John Veitch, LL. D.
Late professor of logic and rhetoric in the University of Glasgow
From the Publisher’s Preface.
The present volume contains a reprint of the preface and the first part of the Principles of Philosophy, together with selections from the second, third and fourth parts of that work, corresponding to the extracts in the French edition of Gamier, are also given, as well as an appendix containing part of Descartes’ reply to the Second Objections (viz., his formal demonstrations of the existence of Deity). The translation is based on the original Latin edition of the Principles, published in 1644.
The work had been translated into French during Descartes’ lifetime, and personally revised and corrected by him, the French text is evidently deserving of the same consideration as the Latin originals, and consequently, the additions and variations of the French version have also been given—the additions being put in square brackets in the text and the variations in the footnotes.
A copy of the title-page of the original edition, as given in Dr. C. Guttler’s work (Munich: C. H. Beck. 1901), are also reproduced in the present volume.
To the French translator of the principles of philosophy serving for A preface.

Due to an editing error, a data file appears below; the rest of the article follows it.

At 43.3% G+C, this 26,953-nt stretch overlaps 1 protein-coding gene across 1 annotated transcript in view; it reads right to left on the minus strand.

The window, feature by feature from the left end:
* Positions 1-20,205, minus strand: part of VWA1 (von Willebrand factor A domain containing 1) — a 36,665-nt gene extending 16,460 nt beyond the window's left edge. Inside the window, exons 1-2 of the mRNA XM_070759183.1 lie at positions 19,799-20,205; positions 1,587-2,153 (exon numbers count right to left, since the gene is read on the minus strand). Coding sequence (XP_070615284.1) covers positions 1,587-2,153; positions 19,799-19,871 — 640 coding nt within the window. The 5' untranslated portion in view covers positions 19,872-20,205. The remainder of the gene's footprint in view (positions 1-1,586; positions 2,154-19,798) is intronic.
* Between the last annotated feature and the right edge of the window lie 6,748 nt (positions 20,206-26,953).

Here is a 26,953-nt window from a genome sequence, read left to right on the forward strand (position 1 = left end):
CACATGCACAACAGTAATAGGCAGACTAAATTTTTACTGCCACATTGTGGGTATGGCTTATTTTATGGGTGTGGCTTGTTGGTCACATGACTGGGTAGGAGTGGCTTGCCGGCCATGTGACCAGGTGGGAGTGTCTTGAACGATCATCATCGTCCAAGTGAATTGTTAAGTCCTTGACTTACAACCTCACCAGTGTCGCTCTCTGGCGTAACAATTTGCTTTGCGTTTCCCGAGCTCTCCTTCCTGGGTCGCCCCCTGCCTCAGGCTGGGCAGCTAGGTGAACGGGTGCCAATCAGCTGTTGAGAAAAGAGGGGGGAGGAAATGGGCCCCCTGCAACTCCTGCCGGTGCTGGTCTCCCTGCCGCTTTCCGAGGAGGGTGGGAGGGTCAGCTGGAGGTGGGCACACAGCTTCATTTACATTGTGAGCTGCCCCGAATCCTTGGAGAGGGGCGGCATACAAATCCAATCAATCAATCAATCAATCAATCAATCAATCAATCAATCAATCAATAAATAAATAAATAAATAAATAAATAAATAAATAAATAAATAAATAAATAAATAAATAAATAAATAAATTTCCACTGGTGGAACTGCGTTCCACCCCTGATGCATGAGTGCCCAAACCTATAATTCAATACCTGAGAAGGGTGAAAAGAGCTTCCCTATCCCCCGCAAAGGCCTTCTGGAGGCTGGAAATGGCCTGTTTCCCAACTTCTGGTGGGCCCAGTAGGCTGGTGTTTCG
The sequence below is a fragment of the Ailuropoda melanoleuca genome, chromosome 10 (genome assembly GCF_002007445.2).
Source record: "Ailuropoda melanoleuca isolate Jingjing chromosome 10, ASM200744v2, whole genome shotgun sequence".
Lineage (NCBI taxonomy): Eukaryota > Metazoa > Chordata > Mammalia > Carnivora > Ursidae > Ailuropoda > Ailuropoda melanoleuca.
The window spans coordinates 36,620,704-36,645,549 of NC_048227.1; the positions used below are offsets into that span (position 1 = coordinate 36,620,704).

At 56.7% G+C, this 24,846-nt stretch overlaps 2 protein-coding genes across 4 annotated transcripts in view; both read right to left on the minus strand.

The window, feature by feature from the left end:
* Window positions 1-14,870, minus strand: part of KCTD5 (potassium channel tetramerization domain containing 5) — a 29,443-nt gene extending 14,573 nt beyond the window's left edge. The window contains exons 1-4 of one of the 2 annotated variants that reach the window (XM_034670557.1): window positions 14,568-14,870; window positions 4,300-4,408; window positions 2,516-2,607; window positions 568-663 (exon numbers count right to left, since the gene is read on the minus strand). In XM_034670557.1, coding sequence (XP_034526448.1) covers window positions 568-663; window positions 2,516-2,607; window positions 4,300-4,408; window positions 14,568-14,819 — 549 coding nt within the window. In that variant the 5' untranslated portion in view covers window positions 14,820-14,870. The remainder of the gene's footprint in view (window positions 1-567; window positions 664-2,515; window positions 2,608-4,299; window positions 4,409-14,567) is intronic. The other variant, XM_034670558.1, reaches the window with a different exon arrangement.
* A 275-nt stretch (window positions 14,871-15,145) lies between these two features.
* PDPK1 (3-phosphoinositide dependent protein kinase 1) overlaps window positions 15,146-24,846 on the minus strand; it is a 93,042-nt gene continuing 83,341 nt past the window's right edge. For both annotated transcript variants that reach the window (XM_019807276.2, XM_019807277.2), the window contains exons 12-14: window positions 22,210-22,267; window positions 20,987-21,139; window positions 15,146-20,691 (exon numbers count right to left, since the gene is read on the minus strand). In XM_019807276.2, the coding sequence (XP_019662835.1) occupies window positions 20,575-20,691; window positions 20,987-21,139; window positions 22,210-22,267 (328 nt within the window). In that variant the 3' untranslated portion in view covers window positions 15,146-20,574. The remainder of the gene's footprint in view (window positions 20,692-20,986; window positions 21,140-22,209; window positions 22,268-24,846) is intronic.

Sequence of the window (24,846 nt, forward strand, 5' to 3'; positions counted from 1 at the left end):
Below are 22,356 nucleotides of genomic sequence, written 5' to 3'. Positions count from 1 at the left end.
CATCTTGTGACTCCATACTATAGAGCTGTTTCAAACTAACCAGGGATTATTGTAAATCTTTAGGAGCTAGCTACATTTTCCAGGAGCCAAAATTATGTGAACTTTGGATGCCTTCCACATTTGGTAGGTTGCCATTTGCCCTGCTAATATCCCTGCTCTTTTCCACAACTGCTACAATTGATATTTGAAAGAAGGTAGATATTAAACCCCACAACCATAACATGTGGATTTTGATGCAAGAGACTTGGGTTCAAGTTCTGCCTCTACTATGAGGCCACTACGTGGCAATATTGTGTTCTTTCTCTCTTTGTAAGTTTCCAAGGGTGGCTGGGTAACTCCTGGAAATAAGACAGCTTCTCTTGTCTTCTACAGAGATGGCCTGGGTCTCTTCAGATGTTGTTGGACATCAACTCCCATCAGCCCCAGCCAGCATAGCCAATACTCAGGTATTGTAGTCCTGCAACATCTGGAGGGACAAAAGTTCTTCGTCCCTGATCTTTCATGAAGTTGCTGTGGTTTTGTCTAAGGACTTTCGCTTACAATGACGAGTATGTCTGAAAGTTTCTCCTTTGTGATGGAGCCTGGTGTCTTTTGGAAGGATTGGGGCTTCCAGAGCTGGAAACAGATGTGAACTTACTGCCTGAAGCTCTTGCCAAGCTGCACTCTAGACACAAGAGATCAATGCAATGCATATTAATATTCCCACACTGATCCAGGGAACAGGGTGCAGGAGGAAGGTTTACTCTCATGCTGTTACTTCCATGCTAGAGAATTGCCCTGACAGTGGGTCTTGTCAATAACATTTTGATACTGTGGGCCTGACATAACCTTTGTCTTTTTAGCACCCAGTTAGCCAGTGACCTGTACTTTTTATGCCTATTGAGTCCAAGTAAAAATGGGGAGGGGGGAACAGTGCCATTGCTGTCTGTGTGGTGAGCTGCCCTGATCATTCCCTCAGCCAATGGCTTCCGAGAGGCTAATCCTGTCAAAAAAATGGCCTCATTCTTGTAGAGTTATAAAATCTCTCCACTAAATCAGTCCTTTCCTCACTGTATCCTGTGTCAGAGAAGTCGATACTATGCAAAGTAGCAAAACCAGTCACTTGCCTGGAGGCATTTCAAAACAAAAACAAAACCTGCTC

Sir,—The version of my principles which you have been at pains to make, is so elegant and finished as to lead me to expect that the work will be more generally read in French than in Latin, and better understood. The only apprehension I entertain is lest the title should deter some who have not been brought up to letters, or with whom philosophy is in bad repute, because the kind they were taught has proved unsatisfactory; and this makes me think that it will be useful to add a preface to it for the purpose of showing what the matter of the work is, what end I had in view in writing it, and what utility may be derived from it. But although it might be my part to write a preface of this nature, seeing I ought to know those particulars better than any other person, I cannot nevertheless prevail upon myself to do anything more than merely to give a summary of the chief points that fall, as I think, to be discussed in it: and I leave it to your discretion to present to the public such part of them as you shall judge proper.